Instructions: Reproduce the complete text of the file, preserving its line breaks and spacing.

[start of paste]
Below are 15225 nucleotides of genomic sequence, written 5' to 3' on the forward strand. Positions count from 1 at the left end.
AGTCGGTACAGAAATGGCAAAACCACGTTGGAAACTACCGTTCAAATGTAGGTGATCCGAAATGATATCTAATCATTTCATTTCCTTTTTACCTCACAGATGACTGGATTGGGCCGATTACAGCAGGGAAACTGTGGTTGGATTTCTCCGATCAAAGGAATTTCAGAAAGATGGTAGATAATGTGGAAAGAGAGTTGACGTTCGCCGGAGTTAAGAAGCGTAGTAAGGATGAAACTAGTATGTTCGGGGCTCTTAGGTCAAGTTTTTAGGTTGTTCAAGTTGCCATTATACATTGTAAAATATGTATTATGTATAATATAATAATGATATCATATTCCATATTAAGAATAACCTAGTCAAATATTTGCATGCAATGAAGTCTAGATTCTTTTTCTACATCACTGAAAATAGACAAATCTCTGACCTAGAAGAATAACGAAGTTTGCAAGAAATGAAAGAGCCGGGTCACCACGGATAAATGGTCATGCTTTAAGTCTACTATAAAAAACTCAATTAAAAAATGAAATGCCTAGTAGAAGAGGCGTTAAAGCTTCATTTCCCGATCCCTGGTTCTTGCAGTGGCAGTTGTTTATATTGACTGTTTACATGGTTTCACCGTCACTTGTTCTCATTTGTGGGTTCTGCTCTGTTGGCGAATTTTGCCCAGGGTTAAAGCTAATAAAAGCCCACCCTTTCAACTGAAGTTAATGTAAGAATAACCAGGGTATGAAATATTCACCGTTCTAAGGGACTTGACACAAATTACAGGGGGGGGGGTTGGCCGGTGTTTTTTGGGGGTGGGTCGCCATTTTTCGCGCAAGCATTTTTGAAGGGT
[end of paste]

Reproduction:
Below are 15225 nucleotides of genomic sequence, written 5' to 3' on the forward strand. Positions count from 1 at the left end.
AGTCGGTACAGAAATGGCAAAACCACGTTGGAAACTACCGTTCAAATGTAGGTGATCCGAAATGATATCTAATCATTTCATTTCCTTTTTACCTCACAGATGACTGGATTGGGCCGATTACAGCAGGGAAACTGTGGTTGGATTTCTCCGATCAAAGGAATTTCAGAAAGATGGTAGATAATGTGGAAAGAGAGTTGACGTTCGCCGGAGTTAAGAAGCGTAGTAAGGATGAAACTAGTATGTTCGGGGCTCTTAGGTCAAGTTTTTAGGTTGTTCAAGTTGCCATTATACATTGTAAAATATGTATTATGTATAATATAATAATGATATCATATTCCATATTAAGAATAACCTAGTCAAATATTTGCATGCAATGAAGTCTAGATTCTTTTTCTACATCACTGAAAATAGACAAATCTCTGACCTAGAAGAATAACGAAGTTTGCAAGAAATGAAAGAGCCGGGTCACCACGGATAAATGGTCATGCTTTAAGTCTACTATAAAAAACTCAATTAAAAAATGAAATGCCTAGTAGAAGAGGCGTTAAAGCTTCATTTCCCGATCCCTGGTTCTTGCAGTGGCAGTTGTTTATATTGACTGTTTACATGGTTTCACCGTCACTTGTTCTCATTTGTGGGTTCTGCTCTGTTGGCGAATTTTGCCCAGGGTTAAAGCTAATAAAAGCCCACCCTTTCAACTGAAGTTAATGTAAGAATAACCAGGGTATGAAATATTCACCGTTCTAAGGGACTTGACACAAATTACAGGGGGGGGGGTTGGCCGGTGTTTTTTGGGGGTGGGTCGCCATTTTTCGCGCAAGCATTTTTGAAGGGT